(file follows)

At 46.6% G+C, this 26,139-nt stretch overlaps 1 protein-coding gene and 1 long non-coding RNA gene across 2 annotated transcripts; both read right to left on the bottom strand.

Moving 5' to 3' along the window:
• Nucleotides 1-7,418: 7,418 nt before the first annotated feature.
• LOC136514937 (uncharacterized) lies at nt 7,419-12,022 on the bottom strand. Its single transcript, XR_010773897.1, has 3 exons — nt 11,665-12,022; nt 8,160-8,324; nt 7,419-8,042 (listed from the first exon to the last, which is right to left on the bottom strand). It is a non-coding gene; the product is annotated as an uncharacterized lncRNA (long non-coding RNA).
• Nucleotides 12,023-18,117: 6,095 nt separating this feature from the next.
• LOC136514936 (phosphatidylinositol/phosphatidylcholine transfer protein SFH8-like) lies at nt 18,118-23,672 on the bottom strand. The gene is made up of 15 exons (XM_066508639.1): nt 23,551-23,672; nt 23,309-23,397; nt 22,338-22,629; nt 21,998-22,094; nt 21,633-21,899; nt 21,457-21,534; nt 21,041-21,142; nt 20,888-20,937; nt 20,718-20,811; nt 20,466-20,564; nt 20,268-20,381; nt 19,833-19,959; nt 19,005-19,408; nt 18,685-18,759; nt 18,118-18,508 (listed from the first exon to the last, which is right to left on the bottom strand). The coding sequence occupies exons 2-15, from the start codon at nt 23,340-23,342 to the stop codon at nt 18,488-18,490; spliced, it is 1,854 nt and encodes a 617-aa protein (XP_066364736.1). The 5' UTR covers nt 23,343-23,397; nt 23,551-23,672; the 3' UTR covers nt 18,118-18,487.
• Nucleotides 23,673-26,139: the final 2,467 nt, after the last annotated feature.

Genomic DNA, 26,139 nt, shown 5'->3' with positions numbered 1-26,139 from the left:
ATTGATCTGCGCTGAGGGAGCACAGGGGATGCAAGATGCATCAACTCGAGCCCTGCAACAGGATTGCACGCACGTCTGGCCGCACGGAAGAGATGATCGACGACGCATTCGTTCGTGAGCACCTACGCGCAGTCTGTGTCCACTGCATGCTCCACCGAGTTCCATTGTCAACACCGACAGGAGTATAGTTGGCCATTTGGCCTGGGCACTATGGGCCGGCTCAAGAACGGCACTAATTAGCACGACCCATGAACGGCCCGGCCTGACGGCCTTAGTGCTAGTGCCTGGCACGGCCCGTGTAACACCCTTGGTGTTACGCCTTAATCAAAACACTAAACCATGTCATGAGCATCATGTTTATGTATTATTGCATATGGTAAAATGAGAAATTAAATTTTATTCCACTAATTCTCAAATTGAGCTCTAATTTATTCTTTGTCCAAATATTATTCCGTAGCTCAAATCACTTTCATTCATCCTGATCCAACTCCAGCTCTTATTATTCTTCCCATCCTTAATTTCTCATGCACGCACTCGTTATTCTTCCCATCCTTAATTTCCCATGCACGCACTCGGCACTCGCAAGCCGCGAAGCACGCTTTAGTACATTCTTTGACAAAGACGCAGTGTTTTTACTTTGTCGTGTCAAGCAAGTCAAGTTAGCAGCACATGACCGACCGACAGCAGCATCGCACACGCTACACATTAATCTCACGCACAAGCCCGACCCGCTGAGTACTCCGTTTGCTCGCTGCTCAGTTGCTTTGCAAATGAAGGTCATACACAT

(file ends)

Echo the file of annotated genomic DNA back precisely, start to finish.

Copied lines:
At 46.6% G+C, this 26,139-nt stretch overlaps 1 protein-coding gene and 1 long non-coding RNA gene across 2 annotated transcripts; both read right to left on the bottom strand.

Moving 5' to 3' along the window:
• Nucleotides 1-7,418: 7,418 nt before the first annotated feature.
• LOC136514937 (uncharacterized) lies at nt 7,419-12,022 on the bottom strand. Its single transcript, XR_010773897.1, has 3 exons — nt 11,665-12,022; nt 8,160-8,324; nt 7,419-8,042 (listed from the first exon to the last, which is right to left on the bottom strand). It is a non-coding gene; the product is annotated as an uncharacterized lncRNA (long non-coding RNA).
• Nucleotides 12,023-18,117: 6,095 nt separating this feature from the next.
• LOC136514936 (phosphatidylinositol/phosphatidylcholine transfer protein SFH8-like) lies at nt 18,118-23,672 on the bottom strand. The gene is made up of 15 exons (XM_066508639.1): nt 23,551-23,672; nt 23,309-23,397; nt 22,338-22,629; nt 21,998-22,094; nt 21,633-21,899; nt 21,457-21,534; nt 21,041-21,142; nt 20,888-20,937; nt 20,718-20,811; nt 20,466-20,564; nt 20,268-20,381; nt 19,833-19,959; nt 19,005-19,408; nt 18,685-18,759; nt 18,118-18,508 (listed from the first exon to the last, which is right to left on the bottom strand). The coding sequence occupies exons 2-15, from the start codon at nt 23,340-23,342 to the stop codon at nt 18,488-18,490; spliced, it is 1,854 nt and encodes a 617-aa protein (XP_066364736.1). The 5' UTR covers nt 23,343-23,397; nt 23,551-23,672; the 3' UTR covers nt 18,118-18,487.
• Nucleotides 23,673-26,139: the final 2,467 nt, after the last annotated feature.

Genomic DNA, 26,139 nt, shown 5'->3' with positions numbered 1-26,139 from the left:
ATTGATCTGCGCTGAGGGAGCACAGGGGATGCAAGATGCATCAACTCGAGCCCTGCAACAGGATTGCACGCACGTCTGGCCGCACGGAAGAGATGATCGACGACGCATTCGTTCGTGAGCACCTACGCGCAGTCTGTGTCCACTGCATGCTCCACCGAGTTCCATTGTCAACACCGACAGGAGTATAGTTGGCCATTTGGCCTGGGCACTATGGGCCGGCTCAAGAACGGCACTAATTAGCACGACCCATGAACGGCCCGGCCTGACGGCCTTAGTGCTAGTGCCTGGCACGGCCCGTGTAACACCCTTGGTGTTACGCCTTAATCAAAACACTAAACCATGTCATGAGCATCATGTTTATGTATTATTGCATATGGTAAAATGAGAAATTAAATTTTATTCCACTAATTCTCAAATTGAGCTCTAATTTATTCTTTGTCCAAATATTATTCCGTAGCTCAAATCACTTTCATTCATCCTGATCCAACTCCAGCTCTTATTATTCTTCCCATCCTTAATTTCTCATGCACGCACTCGTTATTCTTCCCATCCTTAATTTCCCATGCACGCACTCGGCACTCGCAAGCCGCGAAGCACGCTTTAGTACATTCTTTGACAAAGACGCAGTGTTTTTACTTTGTCGTGTCAAGCAAGTCAAGTTAGCAGCACATGACCGACCGACAGCAGCATCGCACACGCTACACATTAATCTCACGCACAAGCCCGACCCGCTGAGTACTCCGTTTGCTCGCTGCTCAGTTGCTTTGCAAATGAAGGTCATACACAT